Poet Ken Arkind on his new book, Denver, and the purpose of poetry in a music-driven world
When they met a few years ago, Ken Arkind and Charly Fasano became fast friends. Like Arkind -- an American National Poetry Slam Champion who tours the world performing and teaching poetry as executive director of the award-winning Minor Disturbance Youth Slam Team -- Fasano liked to perform poetry at rock-and-roll shows. An artist and filmmaker, he also shared Arkind's compulsion to be creative. The two soon began showing up on bills at indie gigs, trading turns at the mic in between sets by up-and-coming bands like Achille Lauro and Hot Congress.
This weekend, Arkind and Fasano celebrate their first official collaboration: Denver, a new book from Fasano's Fast Geek Press that explores a spirit of Western restlessness and futility: "Raising glasses in Denver is a middle finger against natural law....We still live in a cow town/but it's full of wolves," Arkind writes. Fasano's linocut block illustrations recall both ancient wood art and modern, DIY-screenprints, and reference landmarks from Tom's Diner to the Lion's Lair.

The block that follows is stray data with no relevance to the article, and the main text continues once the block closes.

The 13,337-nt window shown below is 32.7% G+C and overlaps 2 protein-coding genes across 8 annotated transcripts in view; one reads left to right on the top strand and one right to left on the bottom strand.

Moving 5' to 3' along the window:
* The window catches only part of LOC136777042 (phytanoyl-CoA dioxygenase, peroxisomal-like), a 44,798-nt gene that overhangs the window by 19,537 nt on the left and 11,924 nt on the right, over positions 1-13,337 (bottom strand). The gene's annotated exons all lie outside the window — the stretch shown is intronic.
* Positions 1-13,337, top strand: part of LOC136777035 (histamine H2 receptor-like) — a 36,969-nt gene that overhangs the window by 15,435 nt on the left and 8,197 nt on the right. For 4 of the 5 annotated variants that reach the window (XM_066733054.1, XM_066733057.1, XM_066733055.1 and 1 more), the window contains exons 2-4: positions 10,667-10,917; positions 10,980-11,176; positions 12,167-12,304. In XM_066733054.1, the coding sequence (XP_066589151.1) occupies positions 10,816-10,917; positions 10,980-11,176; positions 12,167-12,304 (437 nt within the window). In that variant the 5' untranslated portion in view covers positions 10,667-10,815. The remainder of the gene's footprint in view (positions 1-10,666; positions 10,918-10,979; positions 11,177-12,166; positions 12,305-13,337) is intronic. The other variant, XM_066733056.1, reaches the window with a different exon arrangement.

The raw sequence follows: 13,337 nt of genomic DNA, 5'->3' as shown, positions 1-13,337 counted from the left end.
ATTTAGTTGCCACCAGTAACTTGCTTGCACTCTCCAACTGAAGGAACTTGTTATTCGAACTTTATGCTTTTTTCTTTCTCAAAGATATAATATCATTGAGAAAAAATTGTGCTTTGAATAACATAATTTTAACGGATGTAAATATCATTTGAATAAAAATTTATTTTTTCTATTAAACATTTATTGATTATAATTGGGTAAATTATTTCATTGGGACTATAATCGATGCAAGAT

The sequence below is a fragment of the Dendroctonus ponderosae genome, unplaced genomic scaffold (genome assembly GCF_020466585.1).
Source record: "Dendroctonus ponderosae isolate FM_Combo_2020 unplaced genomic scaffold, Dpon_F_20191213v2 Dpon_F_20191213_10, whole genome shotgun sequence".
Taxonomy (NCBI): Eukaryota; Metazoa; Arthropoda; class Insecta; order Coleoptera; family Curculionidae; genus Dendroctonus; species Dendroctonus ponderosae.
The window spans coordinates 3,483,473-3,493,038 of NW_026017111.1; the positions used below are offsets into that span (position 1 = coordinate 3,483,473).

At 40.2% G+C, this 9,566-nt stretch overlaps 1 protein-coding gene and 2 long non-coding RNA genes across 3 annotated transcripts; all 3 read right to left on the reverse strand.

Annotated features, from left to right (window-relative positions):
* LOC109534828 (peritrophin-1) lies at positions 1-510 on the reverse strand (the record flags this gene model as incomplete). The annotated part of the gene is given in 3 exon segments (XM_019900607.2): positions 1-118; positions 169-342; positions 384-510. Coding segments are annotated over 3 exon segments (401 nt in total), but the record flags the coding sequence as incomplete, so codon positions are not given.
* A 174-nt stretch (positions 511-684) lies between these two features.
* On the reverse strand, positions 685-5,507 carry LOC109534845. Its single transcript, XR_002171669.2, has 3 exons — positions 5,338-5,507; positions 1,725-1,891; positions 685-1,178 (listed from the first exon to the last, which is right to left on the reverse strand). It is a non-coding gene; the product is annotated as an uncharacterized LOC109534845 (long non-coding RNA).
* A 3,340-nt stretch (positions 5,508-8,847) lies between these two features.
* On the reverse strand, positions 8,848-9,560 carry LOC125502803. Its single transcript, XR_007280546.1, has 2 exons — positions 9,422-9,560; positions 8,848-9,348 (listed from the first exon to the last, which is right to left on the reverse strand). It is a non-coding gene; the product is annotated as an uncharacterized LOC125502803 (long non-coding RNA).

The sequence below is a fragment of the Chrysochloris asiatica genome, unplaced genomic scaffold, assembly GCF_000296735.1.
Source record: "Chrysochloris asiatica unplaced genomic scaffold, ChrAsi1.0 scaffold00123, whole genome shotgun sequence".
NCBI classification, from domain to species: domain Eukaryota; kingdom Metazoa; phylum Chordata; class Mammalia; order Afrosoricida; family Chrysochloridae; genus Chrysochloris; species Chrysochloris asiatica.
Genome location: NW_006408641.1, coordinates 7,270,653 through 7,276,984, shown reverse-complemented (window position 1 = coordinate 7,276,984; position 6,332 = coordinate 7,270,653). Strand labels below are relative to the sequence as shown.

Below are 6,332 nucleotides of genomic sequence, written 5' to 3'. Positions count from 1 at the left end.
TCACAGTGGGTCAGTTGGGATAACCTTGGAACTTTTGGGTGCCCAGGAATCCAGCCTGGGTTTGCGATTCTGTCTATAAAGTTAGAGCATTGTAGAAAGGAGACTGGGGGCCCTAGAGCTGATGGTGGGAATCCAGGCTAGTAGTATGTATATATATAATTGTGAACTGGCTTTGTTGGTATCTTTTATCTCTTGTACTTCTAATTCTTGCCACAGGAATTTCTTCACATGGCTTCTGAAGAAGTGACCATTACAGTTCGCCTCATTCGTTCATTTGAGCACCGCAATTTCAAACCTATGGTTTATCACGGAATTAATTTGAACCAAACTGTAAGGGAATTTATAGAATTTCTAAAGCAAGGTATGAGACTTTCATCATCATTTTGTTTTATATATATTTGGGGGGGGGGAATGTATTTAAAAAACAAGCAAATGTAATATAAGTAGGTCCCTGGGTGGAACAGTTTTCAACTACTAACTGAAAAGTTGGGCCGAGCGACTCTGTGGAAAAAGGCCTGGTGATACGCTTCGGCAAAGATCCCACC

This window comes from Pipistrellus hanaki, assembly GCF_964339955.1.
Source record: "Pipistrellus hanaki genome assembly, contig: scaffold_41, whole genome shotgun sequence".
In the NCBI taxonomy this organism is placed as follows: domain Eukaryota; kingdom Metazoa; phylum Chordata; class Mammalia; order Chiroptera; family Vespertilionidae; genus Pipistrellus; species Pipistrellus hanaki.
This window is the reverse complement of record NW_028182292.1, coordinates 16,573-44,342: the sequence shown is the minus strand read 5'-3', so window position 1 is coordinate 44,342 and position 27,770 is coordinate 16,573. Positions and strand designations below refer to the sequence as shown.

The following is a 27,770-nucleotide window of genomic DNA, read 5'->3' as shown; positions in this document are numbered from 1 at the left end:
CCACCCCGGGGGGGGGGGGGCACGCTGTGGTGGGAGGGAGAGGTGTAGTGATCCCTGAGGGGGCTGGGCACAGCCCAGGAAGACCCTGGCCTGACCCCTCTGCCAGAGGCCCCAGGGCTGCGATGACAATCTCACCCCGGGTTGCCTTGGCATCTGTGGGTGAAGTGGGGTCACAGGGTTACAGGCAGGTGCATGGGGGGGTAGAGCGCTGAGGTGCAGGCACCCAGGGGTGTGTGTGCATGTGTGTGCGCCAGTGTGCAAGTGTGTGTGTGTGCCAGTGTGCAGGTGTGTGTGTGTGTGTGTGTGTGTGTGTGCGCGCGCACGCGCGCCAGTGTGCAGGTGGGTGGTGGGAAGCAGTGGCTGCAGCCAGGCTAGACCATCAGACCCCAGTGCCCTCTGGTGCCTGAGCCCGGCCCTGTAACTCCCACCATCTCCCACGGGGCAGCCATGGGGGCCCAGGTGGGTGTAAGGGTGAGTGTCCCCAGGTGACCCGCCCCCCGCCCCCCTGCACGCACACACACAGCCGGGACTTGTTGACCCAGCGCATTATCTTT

Arkind and Fasano celebrate Denver with two events this weekend: On Friday, there's a free, all-ages multimedia art show at the Fast Geek Boutique, 311 West 11th Avenue, 7 pm. The party continues Saturday with a reading and music from special guests at Deer Pile, 206 East 13th Avenue, at 8 pm.
Arkind's prose has an stark, epic feel -- an exploration of Denver that expresses both jubilance and despair. A Colorado native, reared in Aurora, Arkind waxed about writing with honesty, the state of slam and his unwillingness to explain Denver.
Westword: How did you and Charly meet?
Ken Arkind: We heard about each other, for years, kind of bumming around the same circle. and he was like the original punk rock poet of Denver. And he's recorded with Lucero. He's the only poet I know who has a seven-inch, which is pretty sweet.
Really? You know a lot of poets.
Nah, I don't know any of them that do, except for Charly, I mean not that have put out a record record. And now I want to. He made me want to do it. So he was kind of like that guy who would play with bands and so stuff. Then he moved to Chicago for two years and he came back and there was this like asshole hipster kid doing what he used to do, who was me. And traveling with the same kind of circle and opening up for bands and doing that. There's no other poets in Denver that really do that. I'm not sure why. There's poets that read with hip-hop groups and stuff like that. more funk bands and stuff. It was cool to be part of Hot Congress and those bands. It's my favorite realm to read in.
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